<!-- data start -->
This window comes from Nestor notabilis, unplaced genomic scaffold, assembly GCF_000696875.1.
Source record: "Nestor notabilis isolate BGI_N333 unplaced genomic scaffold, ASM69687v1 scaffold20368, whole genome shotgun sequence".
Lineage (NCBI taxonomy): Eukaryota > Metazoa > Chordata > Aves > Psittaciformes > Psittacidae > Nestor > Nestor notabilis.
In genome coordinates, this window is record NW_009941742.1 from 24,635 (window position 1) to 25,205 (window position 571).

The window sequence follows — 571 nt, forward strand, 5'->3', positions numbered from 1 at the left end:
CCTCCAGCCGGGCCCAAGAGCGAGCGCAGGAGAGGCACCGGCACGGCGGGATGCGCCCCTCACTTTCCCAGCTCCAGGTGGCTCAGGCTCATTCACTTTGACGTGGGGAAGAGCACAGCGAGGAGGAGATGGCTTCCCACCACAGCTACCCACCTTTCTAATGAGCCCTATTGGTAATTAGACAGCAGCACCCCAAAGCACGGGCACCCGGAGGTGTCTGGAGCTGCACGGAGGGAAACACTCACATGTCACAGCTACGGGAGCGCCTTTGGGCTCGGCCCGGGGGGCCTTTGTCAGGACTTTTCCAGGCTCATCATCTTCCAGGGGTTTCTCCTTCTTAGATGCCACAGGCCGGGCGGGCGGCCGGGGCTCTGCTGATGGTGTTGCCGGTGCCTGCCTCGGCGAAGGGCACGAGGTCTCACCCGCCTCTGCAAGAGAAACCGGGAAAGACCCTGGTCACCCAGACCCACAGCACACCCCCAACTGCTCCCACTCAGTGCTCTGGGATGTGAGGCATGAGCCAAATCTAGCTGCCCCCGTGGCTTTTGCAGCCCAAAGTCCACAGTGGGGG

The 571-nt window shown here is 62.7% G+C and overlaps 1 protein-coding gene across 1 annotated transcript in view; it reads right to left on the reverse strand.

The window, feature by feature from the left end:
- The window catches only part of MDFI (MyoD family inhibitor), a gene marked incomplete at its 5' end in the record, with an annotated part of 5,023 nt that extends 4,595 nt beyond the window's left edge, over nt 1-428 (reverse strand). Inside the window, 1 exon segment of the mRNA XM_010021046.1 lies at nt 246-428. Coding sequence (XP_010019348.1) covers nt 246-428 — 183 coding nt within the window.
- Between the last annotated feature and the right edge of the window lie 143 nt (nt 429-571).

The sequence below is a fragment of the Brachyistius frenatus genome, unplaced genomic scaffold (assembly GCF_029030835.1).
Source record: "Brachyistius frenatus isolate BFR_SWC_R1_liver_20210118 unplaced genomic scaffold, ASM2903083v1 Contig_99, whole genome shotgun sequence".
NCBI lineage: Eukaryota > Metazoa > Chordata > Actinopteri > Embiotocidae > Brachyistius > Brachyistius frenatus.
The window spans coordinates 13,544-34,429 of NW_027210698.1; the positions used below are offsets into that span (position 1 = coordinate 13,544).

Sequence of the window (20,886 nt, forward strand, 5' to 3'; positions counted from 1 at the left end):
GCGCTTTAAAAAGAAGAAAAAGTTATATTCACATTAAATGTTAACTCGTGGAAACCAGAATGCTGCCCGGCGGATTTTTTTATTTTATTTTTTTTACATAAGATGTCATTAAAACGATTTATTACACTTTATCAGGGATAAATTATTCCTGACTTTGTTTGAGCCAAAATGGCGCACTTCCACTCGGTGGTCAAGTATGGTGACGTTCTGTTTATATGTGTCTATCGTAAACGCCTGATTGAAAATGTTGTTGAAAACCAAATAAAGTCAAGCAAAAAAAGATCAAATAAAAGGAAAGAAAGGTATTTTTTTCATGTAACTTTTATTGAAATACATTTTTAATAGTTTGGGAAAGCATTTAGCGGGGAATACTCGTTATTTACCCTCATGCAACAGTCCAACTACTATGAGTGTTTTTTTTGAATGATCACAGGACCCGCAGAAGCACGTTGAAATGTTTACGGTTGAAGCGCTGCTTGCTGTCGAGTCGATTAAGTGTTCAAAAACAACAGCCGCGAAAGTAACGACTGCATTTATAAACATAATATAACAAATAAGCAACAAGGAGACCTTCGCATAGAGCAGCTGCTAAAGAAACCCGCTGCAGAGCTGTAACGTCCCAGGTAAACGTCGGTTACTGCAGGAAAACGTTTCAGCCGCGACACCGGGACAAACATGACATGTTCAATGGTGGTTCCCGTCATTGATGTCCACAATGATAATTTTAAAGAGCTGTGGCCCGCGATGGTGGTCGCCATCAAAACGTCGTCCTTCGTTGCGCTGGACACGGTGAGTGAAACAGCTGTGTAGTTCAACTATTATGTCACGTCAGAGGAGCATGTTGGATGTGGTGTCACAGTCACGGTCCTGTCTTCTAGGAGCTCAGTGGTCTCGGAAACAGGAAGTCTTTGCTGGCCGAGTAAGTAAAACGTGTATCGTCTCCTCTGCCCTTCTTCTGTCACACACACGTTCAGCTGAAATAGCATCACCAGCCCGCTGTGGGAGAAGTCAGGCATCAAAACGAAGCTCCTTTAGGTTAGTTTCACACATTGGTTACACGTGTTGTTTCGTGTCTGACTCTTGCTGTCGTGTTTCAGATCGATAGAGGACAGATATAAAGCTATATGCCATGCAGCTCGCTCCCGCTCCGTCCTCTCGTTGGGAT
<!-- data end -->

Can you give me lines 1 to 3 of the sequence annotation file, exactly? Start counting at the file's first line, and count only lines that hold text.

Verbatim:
This window comes from Nestor notabilis, unplaced genomic scaffold, assembly GCF_000696875.1.
Source record: "Nestor notabilis isolate BGI_N333 unplaced genomic scaffold, ASM69687v1 scaffold20368, whole genome shotgun sequence".
Lineage (NCBI taxonomy): Eukaryota > Metazoa > Chordata > Aves > Psittaciformes > Psittacidae > Nestor > Nestor notabilis.